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Perfect Rivals: Notre Dame, Miami, and the…

Perfect Rivals: Notre Dame, Miami, and the Battle for the Soul of College…

by Jeff Carroll

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I have read quite a few Notre Dame books over the years, but this one REALLY got my blood boiling. I was never old enough to experience the great rivalry with "The U" during the 80s, but my father would always tell me great things about it (with a heavy bias towards Notre Dame of course).

I was shocked to learn many things about both squads during this nasty rivalry. Carroll does an excellent job of explaining the historical pasts of both institutions' football programs that help lay the groundwork for the tremendous clashes that helped changed the face of college football. My intense hatred for the Hurricanes was fueled by my father's when I was growing up, but after reading this book, I have to admit that it has been tempered. I have a respect for Miami now because of the intense hatred they faced during their rise for simply being who they were. Miami revolutionized college football in the 80s, and they should be forever thanked and praised for that.

On the other side, I learned that Notre Dame isn't the saintly program that my father always cracked it up to be as well. I already knew that Notre Dame wasn't perfect, but some of the stuff they did during the late 80s and into the 90s is suspect at best. However, Notre Dame also revolutionized college football during the same time by signing en exclusive contract with NBC. They have always been innovators in a business savvy way, and this is no different. Any other program would have done the same thing if they had the foresight and means necessary.

Overall, this is a VERY interesting book that explores one of the most heated and intense rivalries of all-time. Although it was brief, the Notre Dame-Miami rivalry helped bring college football into the forefront in terms of ratings and passion for sports. I recommend this book to anyone who is interested in sports, and my last parting shot is: GO IRISH! ( )
  rsplenda477 | Mar 18, 2014 |
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Amazon.com Product Description (ISBN 0345517105, Hardcover)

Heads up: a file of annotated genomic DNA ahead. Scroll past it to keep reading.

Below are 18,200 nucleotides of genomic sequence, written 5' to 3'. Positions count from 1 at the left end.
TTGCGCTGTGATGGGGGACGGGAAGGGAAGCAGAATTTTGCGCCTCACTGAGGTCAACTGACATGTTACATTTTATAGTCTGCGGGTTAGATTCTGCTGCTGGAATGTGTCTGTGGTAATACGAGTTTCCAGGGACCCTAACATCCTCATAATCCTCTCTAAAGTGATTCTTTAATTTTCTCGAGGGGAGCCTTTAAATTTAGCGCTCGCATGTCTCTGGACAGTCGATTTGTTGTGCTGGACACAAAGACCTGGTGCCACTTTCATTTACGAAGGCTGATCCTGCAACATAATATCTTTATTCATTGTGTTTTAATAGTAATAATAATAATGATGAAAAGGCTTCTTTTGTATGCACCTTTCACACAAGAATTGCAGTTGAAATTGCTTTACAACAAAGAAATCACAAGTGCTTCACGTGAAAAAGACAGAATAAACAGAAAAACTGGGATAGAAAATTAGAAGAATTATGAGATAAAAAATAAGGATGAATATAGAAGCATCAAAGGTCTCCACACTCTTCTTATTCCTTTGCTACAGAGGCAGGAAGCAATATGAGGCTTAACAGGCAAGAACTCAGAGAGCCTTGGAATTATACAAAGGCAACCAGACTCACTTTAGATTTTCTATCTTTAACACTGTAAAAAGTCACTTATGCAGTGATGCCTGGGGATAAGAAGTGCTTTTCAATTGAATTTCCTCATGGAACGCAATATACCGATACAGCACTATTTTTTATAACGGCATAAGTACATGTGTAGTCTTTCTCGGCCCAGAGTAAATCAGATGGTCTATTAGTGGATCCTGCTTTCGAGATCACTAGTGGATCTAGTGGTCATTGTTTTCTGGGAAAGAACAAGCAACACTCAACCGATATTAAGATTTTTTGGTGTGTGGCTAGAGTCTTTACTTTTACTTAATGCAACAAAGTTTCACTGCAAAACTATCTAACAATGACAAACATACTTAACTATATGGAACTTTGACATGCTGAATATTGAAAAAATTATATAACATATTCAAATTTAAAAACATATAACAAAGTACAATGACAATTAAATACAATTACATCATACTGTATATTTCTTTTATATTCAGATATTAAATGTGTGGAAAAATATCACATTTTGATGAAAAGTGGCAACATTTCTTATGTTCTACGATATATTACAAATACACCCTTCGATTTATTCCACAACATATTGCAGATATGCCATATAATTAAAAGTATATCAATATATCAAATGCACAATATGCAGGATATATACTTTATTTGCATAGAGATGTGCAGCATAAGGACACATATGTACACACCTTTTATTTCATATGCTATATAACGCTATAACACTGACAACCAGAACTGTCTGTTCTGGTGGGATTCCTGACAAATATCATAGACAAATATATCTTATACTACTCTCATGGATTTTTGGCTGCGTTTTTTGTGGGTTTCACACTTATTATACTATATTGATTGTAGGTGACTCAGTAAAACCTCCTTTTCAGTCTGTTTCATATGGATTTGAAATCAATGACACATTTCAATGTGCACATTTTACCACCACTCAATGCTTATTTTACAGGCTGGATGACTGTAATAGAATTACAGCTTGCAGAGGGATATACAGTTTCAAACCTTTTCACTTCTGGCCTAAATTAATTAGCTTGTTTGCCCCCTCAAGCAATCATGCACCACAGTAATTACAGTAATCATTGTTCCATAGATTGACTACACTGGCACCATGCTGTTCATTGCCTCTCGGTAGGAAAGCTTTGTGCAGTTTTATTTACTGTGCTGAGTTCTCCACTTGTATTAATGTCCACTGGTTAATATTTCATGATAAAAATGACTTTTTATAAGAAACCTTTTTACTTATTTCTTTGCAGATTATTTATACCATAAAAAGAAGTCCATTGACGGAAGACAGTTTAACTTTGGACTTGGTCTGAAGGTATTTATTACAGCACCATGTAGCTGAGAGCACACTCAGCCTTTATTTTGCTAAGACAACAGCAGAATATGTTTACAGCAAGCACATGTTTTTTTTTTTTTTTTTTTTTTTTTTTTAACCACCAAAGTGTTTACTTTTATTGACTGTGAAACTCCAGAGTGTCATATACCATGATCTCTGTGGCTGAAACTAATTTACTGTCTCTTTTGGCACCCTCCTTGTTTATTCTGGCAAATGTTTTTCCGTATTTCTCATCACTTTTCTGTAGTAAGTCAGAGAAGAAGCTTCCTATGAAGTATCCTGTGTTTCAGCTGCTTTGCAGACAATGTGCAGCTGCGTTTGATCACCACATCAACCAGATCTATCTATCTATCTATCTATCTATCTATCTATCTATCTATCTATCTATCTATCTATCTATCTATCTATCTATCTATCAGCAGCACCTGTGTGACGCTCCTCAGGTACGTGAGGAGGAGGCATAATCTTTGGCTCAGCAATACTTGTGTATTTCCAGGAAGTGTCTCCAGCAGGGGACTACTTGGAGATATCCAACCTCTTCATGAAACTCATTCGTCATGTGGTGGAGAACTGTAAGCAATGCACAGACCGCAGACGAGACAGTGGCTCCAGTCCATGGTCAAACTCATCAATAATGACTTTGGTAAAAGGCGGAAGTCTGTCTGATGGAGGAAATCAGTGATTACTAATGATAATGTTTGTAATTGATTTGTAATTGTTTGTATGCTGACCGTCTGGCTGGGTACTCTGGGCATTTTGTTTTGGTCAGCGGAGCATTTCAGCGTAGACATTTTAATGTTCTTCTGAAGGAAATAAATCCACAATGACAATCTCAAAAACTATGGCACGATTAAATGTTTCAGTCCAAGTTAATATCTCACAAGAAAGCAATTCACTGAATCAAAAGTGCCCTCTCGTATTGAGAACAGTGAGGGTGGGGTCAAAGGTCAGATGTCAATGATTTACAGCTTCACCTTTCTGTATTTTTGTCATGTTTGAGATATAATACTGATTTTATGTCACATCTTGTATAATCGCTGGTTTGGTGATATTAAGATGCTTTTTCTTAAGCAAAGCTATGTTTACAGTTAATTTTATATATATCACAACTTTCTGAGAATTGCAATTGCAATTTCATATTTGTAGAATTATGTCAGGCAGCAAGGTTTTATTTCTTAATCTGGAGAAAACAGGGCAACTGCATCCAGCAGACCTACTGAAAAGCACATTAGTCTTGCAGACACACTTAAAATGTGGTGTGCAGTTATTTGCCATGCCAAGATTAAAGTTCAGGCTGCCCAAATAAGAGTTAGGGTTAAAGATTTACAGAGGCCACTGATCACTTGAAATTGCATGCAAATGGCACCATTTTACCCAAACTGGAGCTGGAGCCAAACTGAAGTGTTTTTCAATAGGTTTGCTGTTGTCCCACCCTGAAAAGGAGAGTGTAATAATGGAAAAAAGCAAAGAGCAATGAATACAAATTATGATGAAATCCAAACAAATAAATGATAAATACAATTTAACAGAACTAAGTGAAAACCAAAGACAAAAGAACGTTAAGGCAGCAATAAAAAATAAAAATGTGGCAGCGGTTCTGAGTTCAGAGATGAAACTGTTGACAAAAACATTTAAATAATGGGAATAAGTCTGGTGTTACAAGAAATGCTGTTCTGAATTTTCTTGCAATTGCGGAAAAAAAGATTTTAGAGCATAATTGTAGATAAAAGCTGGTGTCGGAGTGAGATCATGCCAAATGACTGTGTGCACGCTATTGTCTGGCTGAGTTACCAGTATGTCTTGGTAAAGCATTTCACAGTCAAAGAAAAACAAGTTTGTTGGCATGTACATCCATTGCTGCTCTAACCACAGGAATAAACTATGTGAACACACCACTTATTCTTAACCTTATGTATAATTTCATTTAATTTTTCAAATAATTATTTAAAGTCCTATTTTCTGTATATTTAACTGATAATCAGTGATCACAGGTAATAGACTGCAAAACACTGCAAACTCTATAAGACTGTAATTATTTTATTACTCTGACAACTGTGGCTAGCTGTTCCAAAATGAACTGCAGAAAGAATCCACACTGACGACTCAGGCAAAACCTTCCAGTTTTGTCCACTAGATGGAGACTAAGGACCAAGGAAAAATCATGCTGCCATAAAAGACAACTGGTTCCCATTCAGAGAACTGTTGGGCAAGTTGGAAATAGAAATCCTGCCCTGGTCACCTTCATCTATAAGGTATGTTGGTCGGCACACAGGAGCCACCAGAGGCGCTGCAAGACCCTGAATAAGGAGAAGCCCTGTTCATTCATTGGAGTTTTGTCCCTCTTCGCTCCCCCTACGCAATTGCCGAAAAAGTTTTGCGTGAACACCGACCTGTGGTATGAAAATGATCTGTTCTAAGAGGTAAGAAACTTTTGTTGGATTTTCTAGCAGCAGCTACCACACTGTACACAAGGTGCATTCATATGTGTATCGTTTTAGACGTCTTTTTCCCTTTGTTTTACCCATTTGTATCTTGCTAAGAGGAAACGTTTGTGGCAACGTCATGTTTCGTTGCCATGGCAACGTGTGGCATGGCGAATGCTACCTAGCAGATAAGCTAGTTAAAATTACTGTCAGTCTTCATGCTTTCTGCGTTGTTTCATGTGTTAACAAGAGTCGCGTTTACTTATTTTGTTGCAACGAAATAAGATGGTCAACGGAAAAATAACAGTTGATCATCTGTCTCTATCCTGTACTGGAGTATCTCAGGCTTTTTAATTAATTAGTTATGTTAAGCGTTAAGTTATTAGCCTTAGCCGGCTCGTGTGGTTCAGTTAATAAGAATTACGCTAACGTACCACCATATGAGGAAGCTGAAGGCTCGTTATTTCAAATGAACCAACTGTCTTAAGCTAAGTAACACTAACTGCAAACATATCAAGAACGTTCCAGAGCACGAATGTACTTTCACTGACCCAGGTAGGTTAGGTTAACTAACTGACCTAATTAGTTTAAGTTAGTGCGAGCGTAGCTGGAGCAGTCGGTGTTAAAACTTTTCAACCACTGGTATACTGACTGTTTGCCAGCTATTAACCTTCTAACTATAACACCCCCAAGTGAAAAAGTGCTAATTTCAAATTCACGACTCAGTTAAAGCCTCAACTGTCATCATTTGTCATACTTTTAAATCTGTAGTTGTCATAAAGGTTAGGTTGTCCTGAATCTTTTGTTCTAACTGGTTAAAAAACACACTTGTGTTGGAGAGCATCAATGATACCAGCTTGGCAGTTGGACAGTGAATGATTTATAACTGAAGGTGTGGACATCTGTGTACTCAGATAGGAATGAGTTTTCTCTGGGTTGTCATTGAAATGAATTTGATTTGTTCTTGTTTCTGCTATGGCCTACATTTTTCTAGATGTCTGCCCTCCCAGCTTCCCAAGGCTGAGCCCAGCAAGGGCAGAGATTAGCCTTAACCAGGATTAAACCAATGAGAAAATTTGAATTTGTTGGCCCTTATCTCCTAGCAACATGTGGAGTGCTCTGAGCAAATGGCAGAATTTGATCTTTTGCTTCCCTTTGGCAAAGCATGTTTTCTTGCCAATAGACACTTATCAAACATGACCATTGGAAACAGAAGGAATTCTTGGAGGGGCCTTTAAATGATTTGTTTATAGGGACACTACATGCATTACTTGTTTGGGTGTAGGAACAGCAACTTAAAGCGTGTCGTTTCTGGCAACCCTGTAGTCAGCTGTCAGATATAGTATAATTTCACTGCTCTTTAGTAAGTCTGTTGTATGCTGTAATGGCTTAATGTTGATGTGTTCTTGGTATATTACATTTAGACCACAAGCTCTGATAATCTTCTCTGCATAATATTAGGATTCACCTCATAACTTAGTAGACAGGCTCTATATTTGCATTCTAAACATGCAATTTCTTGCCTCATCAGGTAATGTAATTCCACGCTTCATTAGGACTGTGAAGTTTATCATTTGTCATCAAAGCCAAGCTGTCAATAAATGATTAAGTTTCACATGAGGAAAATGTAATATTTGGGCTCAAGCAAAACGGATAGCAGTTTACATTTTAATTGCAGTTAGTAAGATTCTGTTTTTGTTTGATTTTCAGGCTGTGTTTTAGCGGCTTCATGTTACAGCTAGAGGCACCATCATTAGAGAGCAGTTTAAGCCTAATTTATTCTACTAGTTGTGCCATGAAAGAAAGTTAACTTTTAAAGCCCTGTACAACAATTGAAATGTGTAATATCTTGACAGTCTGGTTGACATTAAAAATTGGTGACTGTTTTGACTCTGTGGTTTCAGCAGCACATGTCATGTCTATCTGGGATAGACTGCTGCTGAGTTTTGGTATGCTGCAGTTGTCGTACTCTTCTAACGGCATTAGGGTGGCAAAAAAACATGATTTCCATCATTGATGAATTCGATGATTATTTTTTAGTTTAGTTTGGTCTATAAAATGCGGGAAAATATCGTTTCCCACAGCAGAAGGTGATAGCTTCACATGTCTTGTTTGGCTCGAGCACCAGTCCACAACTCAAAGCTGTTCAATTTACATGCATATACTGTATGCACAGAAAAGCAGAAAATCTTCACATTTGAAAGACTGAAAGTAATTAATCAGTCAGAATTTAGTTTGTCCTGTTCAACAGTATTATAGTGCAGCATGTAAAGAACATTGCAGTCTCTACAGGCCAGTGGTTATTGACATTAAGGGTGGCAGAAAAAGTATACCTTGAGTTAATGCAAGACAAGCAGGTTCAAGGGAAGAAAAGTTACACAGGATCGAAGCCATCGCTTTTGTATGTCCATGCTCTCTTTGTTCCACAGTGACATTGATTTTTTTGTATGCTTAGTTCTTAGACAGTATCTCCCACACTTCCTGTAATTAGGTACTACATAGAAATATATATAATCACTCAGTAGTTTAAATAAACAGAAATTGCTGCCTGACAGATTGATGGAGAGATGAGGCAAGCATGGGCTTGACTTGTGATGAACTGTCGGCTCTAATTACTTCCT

College football is a sport of rivalries—and no two teams were ever more perfectly matched than the Miami Hurricanes and the Notre Dame Fighting Irish. In Perfect Rivals, award-winning sportswriter Jeff Carroll takes us inside the locker rooms and onto the gridiron, as two storied programs with very different cultures battle for national supremacy, school pride, and the soul of the game itself.

Beginning with the Hurricanes’ nationally televised 58–7 pasting of the Irish at the Orange Bowl in November 1985, the two teams faced each other five times over a six-year span. The last three of those games had national championship implications, as a resurgent Notre Dame sought to reclaim its historic preeminence against a faster, mouthier, more talented Miami squad notorious for trash-talking opponents, stalking out of pregame buffets, and wearing military fatigues on the team plane. The games were marked by heartbreaking finishes, disputed plays, and nasty onfield brawls. Adding fuel to the fire was a controversial slogan created by a Notre Dame student and picked up by the press—“Catholics vs. Convicts”—which served to heighten the cultural (and, some would say, racial) tension between the opposing schools.

Carroll’s fast-paced, up-close-and-personal narrative centers on a handful of colorful characters on both sides of the rivalry: the coaches, from dapper Jimmy Johnson to punctilious Lou Holtz, and the players, including Miami’s Steve Walsh, a quiet Midwesterner and one-time Holtz recruit who defied the freewheeling Miami stereotype, and devout Baptist Tony Rice, only the second black quarterback in Notre Dame history, who defined the rivalry and decided the contests.

Filled with you-are-there depictions of game action and insights drawn from Carroll’s unfettered access to many of the major figures involved, Perfect Rivals is a vivid re-creation of one of the most entertaining eras in the history of college football.

(retrieved from Amazon Thu, 12 Mar 2015 18:11:35 -0400)

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